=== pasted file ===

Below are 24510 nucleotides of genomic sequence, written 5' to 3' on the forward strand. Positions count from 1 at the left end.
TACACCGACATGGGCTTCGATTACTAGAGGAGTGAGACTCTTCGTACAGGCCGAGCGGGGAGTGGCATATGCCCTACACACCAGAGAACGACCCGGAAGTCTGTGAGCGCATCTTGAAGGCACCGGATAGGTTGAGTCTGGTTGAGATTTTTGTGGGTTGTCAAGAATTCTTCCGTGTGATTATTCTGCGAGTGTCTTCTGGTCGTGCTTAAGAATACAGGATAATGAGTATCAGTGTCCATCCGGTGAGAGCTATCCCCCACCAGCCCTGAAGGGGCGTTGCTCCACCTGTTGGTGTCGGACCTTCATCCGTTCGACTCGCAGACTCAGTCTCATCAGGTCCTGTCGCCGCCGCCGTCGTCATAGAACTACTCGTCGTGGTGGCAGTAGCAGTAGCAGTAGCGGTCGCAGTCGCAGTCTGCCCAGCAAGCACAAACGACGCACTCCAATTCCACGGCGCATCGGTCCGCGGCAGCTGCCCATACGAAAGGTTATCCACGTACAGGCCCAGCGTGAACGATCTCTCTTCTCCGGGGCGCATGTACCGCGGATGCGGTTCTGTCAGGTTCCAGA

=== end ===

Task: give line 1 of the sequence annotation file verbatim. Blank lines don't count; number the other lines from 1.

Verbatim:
Below are 24510 nucleotides of genomic sequence, written 5' to 3' on the forward strand. Positions count from 1 at the left end.